Although a quintessential voice of Ireland, singer Mary Black has become deeply connected with Australian music. Martin Flanagan spoke with her in her Dublin home.
I stayed with Mary Black in Dublin for a couple of days last year. She was leaving for a holiday in Crete and said I might as well have her car, a recent-model Jeep with an excellent sound system, while she was away. Generosity is as natural to her as opening doors is to some others.
She lives in Dublin with her husband Joe, two sons and a daughter. As often as she can, she goes to her holiday house in Kerry. In the furthermost corner of rural Ireland she finds plenty of "sessions" she can attend. A session is a music night; everyone brings something along, everyone is heard. I sang at a session in County Roscommon and I can't sing. Mary Black says it doesn't matter whether you can sing or not, it's "what meaning you bring to the words".
The dual nature of her background is reflected in her manner. She grew up among the Dublin working class and has the quick wit and no-nonsense manner that go with that. But she has that other thing that seems to come from Irish indigenous culture - that other sort of knowing.
There's a lot you could say about Mary Black. She has dark good looks, grey eyes and soft brown skin that has not known years of burning sun. There's a candour about her that is integral to both her art and conversation. She can be intensely ordinary as when she gets up to make a sandwich for Conor, her eldest son, when he comes in tired from work.
Conor is a physical lad. He looks like a farm boy, a big powerful one. He plays Gaelic football, a passion he shares with both his parents. His younger brother Danny also plays. Danny is gifted at music.
Mary's husband Joe, a slender man with orange hair, is a past president of the club and the manager of two of its under-age sides. He's a businessman - his wife's manager - but there is an obvious decency and kindness about him.
After the Irish team met violence against Australia in the recent Test series, Joe asked an Australian acquaintance, "Why did they have to do that?" like you might ask why someone had to smash a window instead of opening it.
Joe had been wanting to introduce the Australian idea of a best-and-fairest award at his club. In his wife's early career, when she had to tour with Irish traditional band De Dannan, he stayed at home with the children.
Before I went to Ireland, the sports editor said it might be a good idea if I went to the town the Sydney Swans' Tadhg Kennelly is from - Listowel in County Kerry. His parents have a pub, I was told. Go and have a beer with them.
Kennelly's pub is now an Italian restaurant but what Listowel does have is a seriously good writers' centre. Kerry is one of the places where the two languages, Irish and English, still meet and swish about. I liked a lot of what I saw, not least a poem up on the wall by Brendan Kennelly. Turns out he is a distant relative of Tadhg's.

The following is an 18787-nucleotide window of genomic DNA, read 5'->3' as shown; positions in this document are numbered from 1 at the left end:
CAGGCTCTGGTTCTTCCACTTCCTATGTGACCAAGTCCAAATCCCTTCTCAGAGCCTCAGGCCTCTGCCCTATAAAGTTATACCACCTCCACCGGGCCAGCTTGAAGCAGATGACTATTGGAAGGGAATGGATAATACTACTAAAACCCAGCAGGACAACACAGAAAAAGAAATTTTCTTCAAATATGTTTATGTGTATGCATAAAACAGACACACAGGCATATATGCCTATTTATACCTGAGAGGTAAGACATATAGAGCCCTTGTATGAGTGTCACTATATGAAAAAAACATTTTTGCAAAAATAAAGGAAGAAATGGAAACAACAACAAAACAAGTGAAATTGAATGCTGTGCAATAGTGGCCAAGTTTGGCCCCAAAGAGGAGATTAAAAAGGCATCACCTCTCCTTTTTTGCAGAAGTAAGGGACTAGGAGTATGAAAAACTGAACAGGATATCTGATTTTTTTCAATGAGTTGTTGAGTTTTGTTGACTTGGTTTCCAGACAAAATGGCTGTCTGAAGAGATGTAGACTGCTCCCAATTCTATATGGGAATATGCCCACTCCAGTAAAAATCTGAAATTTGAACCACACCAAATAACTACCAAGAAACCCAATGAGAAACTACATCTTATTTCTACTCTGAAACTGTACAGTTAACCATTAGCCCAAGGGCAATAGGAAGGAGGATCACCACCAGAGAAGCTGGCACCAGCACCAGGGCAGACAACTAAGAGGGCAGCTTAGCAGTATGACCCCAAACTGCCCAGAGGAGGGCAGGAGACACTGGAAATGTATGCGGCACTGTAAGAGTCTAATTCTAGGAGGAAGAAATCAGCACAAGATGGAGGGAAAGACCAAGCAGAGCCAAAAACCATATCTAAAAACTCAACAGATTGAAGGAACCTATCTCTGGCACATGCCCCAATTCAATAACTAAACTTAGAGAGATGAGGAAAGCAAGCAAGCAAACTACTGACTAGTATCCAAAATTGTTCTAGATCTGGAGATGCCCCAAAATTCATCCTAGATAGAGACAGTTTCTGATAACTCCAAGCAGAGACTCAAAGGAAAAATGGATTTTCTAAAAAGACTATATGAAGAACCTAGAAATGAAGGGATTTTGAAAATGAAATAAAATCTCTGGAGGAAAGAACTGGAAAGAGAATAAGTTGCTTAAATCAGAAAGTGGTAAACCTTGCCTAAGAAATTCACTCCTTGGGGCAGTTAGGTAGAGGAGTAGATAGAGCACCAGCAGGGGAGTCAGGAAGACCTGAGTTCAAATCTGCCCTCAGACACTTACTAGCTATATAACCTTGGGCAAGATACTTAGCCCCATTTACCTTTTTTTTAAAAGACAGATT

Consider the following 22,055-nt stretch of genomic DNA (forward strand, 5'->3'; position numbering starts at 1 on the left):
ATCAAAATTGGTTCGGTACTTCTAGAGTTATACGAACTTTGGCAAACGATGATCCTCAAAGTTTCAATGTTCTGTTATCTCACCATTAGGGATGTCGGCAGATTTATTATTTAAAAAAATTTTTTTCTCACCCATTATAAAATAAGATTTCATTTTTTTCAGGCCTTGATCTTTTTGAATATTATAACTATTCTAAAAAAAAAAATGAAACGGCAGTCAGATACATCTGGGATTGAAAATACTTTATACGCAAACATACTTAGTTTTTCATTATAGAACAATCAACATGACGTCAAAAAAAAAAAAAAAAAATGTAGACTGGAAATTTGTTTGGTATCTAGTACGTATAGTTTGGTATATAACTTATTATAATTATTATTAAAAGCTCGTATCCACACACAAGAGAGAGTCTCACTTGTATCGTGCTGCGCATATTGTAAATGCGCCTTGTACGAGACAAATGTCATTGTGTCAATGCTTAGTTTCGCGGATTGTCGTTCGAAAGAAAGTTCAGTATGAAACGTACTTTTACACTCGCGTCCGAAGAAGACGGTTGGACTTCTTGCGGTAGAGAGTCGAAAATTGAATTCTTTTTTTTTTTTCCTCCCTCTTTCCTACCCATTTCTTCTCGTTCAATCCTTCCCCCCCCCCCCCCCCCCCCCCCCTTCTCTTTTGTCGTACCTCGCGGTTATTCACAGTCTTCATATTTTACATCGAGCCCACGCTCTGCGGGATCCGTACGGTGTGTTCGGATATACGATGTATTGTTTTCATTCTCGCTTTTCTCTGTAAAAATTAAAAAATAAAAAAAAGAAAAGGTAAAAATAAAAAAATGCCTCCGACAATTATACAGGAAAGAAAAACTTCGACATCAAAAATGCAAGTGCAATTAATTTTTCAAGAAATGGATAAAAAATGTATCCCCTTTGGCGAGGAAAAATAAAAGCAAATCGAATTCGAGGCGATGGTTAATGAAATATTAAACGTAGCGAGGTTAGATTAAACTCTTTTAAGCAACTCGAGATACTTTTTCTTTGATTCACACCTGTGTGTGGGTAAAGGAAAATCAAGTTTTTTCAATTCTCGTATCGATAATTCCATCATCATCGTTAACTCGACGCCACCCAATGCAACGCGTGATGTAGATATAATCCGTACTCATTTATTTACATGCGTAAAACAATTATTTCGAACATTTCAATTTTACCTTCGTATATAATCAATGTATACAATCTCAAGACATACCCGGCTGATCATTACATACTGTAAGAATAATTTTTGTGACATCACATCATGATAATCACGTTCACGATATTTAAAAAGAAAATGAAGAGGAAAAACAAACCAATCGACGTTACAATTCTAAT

Brendan Kennelly played under-age football for Kerry. He is also one of Ireland's leading poets and this is a country that remembers a time when poets stood beside kings. His poems that I have read are quite bare - like winter trees.
I had recently turned 50 and his poem in the Listowel Writers' Centre, titled Begin, is the best expression I have read about that period of life as I encountered it. The poem ends:
"Though we live in a world that dreams of ending/that always seems about to give in/something that will not acknowledge conclusion/insists that we forever begin"
A week or so later I reached Dublin. Mary Black picked me up from the bus station. We went back to her place, had a drink and a good talk. We listened to a version of a Shane Howard song she has just recorded, Until the Light of Day.
It sounded great to me but she was dissatisfied and said it would have to be done again. It is the eighth song of the Warrnambool songwriter's she has now recorded.
The story of how the pair connected is worthy of a novel. Formerly with Goanna, Shane Howard had a national hit with Solid Rock. He was down and out living in a caravan in the Gulf of Carpenteria, finding no audience for his work in this country, when he learned he had a hit in Ireland, Mary Black having recorded his song Flesh and Blood.
Howard subsequently toured with Black in Ireland and saw how indigenous culture in Australia connected him to indigenous culture in Ireland. A bridge was made. Mary Black is one of the few important Irish recording artists to have explored contemporary Australian culture.
There have been three anthologies now of Irish women or women of Irish descent singing under the title A Woman's Heart. On the last of these, Black sings If I Gave My Heart to You. By Broome songwriter Jimmy Chi, the song was part of the incandescent indigenous musical Bran Nue Dae.
As love songs go, it's as pure as the blue waters of Roebuck Bay. When she sings it, the same purity is there but the colours are different. They're Irish.
Another of her songs, The Crusader, written by Irishman Mick Hanly, was inspired by Australia's camel lady, Robyn Davison. She has worked a lot with Stephen Cooney, the man who put the didgeridoo into traditional Irish music.
Australia is part of her.
Mary Black appears at this year's sold-out Port Fairy Folk Festival from March 10 with a Melbourne show on March 16 at the Forum Theatre.